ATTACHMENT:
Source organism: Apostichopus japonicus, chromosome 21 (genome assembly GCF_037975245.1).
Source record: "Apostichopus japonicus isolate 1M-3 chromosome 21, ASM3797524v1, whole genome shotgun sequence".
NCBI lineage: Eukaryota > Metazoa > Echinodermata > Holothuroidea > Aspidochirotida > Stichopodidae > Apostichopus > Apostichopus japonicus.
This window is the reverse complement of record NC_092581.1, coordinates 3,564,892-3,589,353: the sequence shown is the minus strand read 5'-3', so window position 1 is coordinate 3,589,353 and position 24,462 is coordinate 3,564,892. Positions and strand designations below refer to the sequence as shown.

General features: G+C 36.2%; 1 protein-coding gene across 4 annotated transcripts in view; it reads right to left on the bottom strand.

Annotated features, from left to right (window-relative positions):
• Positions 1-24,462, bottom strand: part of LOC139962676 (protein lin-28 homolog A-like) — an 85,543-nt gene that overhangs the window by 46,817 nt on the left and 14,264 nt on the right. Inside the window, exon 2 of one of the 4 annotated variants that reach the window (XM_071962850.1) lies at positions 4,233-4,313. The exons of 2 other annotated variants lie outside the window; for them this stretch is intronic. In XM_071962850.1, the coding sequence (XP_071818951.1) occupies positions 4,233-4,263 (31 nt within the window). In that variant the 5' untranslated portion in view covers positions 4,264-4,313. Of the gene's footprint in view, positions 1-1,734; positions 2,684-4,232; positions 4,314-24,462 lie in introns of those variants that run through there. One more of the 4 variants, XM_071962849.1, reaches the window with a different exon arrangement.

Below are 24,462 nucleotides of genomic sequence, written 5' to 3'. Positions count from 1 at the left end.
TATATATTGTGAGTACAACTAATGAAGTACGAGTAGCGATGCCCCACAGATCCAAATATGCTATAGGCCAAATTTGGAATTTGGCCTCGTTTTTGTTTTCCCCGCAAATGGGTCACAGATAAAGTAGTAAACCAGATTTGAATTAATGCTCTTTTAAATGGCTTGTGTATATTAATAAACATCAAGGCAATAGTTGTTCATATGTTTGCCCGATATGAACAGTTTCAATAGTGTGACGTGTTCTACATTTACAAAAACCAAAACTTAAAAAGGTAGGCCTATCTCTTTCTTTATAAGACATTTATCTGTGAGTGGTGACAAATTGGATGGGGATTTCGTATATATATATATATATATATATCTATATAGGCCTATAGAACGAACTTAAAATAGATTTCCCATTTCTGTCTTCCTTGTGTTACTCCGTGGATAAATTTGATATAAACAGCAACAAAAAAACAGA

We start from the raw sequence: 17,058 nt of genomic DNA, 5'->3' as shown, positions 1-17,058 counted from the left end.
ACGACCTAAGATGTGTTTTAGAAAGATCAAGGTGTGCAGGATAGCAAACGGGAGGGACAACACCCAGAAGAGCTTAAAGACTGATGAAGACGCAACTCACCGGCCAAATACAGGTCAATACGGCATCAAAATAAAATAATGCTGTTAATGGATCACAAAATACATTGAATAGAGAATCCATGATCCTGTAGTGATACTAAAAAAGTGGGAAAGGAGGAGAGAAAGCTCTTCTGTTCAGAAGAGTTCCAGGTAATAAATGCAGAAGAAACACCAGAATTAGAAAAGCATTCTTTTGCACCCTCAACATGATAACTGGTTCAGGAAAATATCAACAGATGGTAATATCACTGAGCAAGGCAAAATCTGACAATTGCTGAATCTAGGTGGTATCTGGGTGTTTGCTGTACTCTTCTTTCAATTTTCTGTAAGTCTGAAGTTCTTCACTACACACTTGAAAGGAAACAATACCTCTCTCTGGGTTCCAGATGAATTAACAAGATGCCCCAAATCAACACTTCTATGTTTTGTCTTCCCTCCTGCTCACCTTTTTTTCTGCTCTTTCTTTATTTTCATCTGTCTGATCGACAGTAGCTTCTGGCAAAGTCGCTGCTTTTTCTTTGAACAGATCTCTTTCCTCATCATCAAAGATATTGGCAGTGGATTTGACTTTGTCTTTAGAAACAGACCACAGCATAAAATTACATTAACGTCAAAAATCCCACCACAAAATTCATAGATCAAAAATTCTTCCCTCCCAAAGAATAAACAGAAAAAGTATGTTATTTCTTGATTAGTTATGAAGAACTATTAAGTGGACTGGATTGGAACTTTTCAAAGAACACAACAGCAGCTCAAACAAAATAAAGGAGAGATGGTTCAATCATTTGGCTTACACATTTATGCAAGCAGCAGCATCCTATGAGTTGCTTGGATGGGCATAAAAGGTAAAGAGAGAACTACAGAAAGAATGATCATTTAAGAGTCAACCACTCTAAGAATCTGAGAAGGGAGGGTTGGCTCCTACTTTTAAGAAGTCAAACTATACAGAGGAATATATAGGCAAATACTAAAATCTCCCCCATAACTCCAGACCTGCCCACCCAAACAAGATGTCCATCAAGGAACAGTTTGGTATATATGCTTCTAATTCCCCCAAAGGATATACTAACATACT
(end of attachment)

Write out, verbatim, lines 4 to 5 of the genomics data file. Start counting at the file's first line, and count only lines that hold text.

This window is the reverse complement of record NC_092581.1, coordinates 3,564,892-3,589,353: the sequence shown is the minus strand read 5'-3', so window position 1 is coordinate 3,589,353 and position 24,462 is coordinate 3,564,892. Positions and strand designations below refer to the sequence as shown.

General features: G+C 36.2%; 1 protein-coding gene across 4 annotated transcripts in view; it reads right to left on the bottom strand.